Mesquite Trees, Anon.
Lubbock, TX 79414
Dear Calculus Student,
You don't know me - my name is Frankly O. Dreary, but you do know my secretary, Betty. She related to me how helpful and resourceful you were on a recent project she placed across your desk.
Safety Subcity, Inc. has recently begun the construction of a series of carefully designed, eminently safe new office buildings in a development immediately outside of the southern boundary of our 13,000 acre parking lot. At the last minute, however, the subcontractor we had working on the design of the gutters for the roofs of building has pulled out, so we are contacting your firm to determine the optimum gutter design for the development.
An optimum gutter will, of course, carry a maximum amount of water, and our design constraints require that it be manufactured from a 15 inch wide piece of material (which we can order in the lengths required to line different roof sections). The machine which forms the gutter from the flat 15 inch wide sheet metal makes 2 creases when shaping the gutter. You may assume that the first crease is a right angle so that the bottom of the gutter comes out perpendicularly from the roof. One edge of the gutter should allow for 1 inch flap for attaching the the gutter to the roof. That then leaves 14 inches of the gutter for carrying the rain off from buildings.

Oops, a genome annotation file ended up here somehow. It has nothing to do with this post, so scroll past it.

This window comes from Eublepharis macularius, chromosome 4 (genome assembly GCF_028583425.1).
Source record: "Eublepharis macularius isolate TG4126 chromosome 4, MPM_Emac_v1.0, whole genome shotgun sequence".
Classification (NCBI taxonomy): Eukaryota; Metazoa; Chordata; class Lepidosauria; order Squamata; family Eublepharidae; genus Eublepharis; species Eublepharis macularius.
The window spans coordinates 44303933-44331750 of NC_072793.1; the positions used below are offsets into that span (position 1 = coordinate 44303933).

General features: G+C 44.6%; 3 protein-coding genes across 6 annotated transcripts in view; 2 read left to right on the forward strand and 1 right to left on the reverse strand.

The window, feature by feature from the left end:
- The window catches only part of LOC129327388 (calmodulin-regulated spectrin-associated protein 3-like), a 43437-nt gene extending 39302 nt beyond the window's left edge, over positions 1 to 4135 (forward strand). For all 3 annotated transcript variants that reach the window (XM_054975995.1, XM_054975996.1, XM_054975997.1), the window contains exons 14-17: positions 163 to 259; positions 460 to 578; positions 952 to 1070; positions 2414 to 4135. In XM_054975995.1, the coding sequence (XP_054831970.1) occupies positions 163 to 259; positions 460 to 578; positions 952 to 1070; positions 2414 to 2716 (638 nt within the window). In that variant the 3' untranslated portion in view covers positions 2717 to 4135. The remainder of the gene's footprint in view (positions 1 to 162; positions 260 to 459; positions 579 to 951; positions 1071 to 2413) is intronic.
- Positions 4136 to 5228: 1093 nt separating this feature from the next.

For your reference, we have included a copy of our requirements for technical documents. We look forward to seeing your finished report.
Frankly O. Dreary
President, Safety Subcity, Inc.
Encl: Technical report requirements
All reports submitted to Safety Subcity, Inc. should be written so that the forewomen and foremen of the construction unit implementing the report can understand and apply the information contained therein. Owing to Safety Subcity's preeminent position in the construction field all of our forepeople have degrees in engineering, and thus have had college level mathematics, including calculus---unfortunately, however, their long experience in the field precludes a ready knowledge of the same. Therefore, the reports should assume a strong precalculus and basic calculus (about half a semester of calculus I) background, but should not expect a knowledge of much more than that.
Reports should further: